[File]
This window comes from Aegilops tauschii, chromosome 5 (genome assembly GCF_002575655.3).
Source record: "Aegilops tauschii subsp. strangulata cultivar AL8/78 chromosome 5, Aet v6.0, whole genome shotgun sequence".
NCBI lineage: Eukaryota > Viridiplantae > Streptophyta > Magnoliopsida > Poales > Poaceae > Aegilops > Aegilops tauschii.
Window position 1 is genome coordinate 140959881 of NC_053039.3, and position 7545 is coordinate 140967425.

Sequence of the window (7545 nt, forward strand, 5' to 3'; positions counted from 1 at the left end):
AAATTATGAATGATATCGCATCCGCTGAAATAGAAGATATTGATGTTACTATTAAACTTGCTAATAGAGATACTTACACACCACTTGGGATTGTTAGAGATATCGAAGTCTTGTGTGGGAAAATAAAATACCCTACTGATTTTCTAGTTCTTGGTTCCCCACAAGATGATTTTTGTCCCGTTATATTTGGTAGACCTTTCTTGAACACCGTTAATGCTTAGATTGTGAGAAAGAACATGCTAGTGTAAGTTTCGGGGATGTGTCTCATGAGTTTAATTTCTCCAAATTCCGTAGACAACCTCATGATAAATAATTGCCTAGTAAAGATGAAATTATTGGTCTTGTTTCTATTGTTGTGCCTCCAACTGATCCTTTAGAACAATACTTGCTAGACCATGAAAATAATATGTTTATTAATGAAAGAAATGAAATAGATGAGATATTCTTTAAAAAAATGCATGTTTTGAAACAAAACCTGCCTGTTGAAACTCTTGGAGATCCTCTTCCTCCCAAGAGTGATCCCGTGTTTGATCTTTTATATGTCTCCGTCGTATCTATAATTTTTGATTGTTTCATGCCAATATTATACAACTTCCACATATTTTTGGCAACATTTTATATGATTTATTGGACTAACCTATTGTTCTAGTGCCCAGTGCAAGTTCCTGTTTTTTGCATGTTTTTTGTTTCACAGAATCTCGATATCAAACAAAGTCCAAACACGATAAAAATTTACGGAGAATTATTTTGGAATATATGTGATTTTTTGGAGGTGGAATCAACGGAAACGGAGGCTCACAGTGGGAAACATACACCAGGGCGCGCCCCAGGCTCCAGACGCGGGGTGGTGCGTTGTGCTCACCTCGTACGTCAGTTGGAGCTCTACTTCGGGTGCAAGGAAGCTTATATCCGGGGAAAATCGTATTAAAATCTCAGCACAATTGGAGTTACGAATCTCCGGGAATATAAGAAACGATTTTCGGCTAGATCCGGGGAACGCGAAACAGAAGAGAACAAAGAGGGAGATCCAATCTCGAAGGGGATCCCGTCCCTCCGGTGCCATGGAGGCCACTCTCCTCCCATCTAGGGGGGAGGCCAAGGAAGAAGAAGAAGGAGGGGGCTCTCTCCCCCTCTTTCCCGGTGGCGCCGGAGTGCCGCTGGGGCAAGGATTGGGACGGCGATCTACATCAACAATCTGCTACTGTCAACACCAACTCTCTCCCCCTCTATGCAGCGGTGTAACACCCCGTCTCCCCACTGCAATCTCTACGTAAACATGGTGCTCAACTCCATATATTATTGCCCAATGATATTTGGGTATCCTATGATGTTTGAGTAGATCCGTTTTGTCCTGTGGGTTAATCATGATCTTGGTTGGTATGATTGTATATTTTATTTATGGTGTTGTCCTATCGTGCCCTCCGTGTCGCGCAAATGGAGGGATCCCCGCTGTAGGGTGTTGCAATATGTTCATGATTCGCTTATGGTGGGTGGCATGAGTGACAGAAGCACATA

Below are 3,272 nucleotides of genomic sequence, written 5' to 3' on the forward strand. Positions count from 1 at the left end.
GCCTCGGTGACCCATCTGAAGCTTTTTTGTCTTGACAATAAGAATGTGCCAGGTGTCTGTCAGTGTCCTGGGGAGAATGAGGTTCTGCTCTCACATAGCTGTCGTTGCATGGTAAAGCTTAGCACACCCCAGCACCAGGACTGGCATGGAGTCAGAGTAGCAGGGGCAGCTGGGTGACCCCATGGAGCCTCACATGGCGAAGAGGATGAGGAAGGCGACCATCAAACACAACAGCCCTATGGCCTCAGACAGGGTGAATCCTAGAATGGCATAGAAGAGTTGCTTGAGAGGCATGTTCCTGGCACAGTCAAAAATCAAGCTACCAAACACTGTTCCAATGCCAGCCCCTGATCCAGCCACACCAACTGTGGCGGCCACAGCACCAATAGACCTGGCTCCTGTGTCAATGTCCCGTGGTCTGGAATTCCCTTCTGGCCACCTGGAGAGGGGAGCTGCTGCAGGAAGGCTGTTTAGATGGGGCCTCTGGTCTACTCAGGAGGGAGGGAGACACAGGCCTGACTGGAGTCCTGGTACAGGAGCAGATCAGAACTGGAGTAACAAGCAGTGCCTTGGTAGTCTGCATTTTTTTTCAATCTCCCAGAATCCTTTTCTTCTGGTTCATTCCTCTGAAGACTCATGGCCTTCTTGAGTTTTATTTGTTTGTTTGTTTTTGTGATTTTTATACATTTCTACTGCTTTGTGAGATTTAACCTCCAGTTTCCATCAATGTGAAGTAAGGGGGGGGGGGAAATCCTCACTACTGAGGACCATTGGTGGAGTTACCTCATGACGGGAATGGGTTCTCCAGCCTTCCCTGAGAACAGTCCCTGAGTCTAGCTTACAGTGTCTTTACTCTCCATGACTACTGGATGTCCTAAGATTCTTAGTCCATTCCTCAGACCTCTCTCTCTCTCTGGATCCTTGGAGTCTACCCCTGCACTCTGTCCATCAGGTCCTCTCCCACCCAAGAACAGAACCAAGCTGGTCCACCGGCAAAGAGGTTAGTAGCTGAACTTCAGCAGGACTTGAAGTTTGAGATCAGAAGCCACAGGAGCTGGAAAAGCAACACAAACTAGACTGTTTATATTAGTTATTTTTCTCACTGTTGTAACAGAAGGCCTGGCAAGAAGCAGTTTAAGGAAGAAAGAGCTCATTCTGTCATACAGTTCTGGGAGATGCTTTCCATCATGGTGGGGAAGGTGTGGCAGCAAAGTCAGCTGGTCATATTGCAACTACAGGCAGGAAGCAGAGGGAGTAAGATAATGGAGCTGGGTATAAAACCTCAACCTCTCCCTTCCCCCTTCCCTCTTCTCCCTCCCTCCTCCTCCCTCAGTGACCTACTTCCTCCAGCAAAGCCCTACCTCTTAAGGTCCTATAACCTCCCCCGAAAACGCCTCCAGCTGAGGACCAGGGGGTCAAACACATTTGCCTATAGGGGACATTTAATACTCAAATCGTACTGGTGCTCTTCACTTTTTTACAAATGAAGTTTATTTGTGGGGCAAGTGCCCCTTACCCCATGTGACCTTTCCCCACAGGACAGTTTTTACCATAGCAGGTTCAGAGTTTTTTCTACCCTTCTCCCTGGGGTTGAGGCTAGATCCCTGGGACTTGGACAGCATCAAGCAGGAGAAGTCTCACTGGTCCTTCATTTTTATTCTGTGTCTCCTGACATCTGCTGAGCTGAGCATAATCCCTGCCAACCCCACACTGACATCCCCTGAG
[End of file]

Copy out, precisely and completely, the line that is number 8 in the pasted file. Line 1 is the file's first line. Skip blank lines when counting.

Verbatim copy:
GCCTCGGTGACCCATCTGAAGCTTTTTTGTCTTGACAATAAGAATGTGCCAGGTGTCTGTCAGTGTCCTGGGGAGAATGAGGTTCTGCTCTCACATAGCTGTCGTTGCATGGTAAAGCTTAGCACACCCCAGCACCAGGACTGGCATGGAGTCAGAGTAGCAGGGGCAGCTGGGTGACCCCATGGAGCCTCACATGGCGAAGAGGATGAGGAAGGCGACCATCAAACACAACAGCCCTATGGCCTCAGACAGGGTGAATCCTAGAATGGCATAGAAGAGTTGCTTGAGAGGCATGTTCCTGGCACAGTCAAAAATCAAGCTACCAAACACTGTTCCAATGCCAGCCCCTGATCCAGCCACACCAACTGTGGCGGCCACAGCACCAATAGACCTGGCTCCTGTGTCAATGTCCCGTGGTCTGGAATTCCCTTCTGGCCACCTGGAGAGGGGAGCTGCTGCAGGAAGGCTGTTTAGATGGGGCCTCTGGTCTACTCAGGAGGGAGGGAGACACAGGCCTGACTGGAGTCCTGGTACAGGAGCAGATCAGAACTGGAGTAACAAGCAGTGCCTTGGTAGTCTGCATTTTTTTTCAATCTCCCAGAATCCTTTTCTTCTGGTTCATTCCTCTGAAGACTCATGGCCTTCTTGAGTTTTATTTGTTTGTTTGTTTTTGTGATTTTTATACATTTCTACTGCTTTGTGAGATTTAACCTCCAGTTTCCATCAATGTGAAGTAAGGGGGGGGGGGAAATCCTCACTACTGAGGACCATTGGTGGAGTTACCTCATGACGGGAATGGGTTCTCCAGCCTTCCCTGAGAACAGTCCCTGAGTCTAGCTTACAGTGTCTTTACTCTCCATGACTACTGGATGTCCTAAGATTCTTAGTCCATTCCTCAGACCTCTCTCTCTCTCTGGATCCTTGGAGTCTACCCCTGCACTCTGTCCATCAGGTCCTCTCCCACCCAAGAACAGAACCAAGCTGGTCCACCGGCAAAGAGGTTAGTAGCTGAACTTCAGCAGGACTTGAAGTTTGAGATCAGAAGCCACAGGAGCTGGAAAAGCAACACAAACTAGACTGTTTATATTAGTTATTTTTCTCACTGTTGTAACAGAAGGCCTGGCAAGAAGCAGTTTAAGGAAGAAAGAGCTCATTCTGTCATACAGTTCTGGGAGATGCTTTCCATCATGGTGGGGAAGGTGTGGCAGCAAAGTCAGCTGGTCATATTGCAACTACAGGCAGGAAGCAGAGGGAGTAAGATAATGGAGCTGGGTATAAAACCTCAACCTCTCCCTTCCCCCTTCCCTCTTCTCCCTCCCTCCTCCTCCCTCAGTGACCTACTTCCTCCAGCAAAGCCCTACCTCTTAAGGTCCTATAACCTCCCCCGAAAACGCCTCCAGCTGAGGACCAGGGGGTCAAACACATTTGCCTATAGGGGACATTTAATACTCAAATCGTACTGGTGCTCTTCACTTTTTTACAAATGAAGTTTATTTGTGGGGCAAGTGCCCCTTACCCCATGTGACCTTTCCCCACAGGACAGTTTTTACCATAGCAGGTTCAGAGTTTTTTCTACCCTTCTCCCTGGGGTTGAGGCTAGATCCCTGGGACTTGGACAGCATCAAGCAGGAGAAGTCTCACTGGTCCTTCATTTTTATTCTGTGTCTCCTGACATCTGCTGAGCTGAGCATAATCCCTGCCAACCCCACACTGACATCCCCTGAG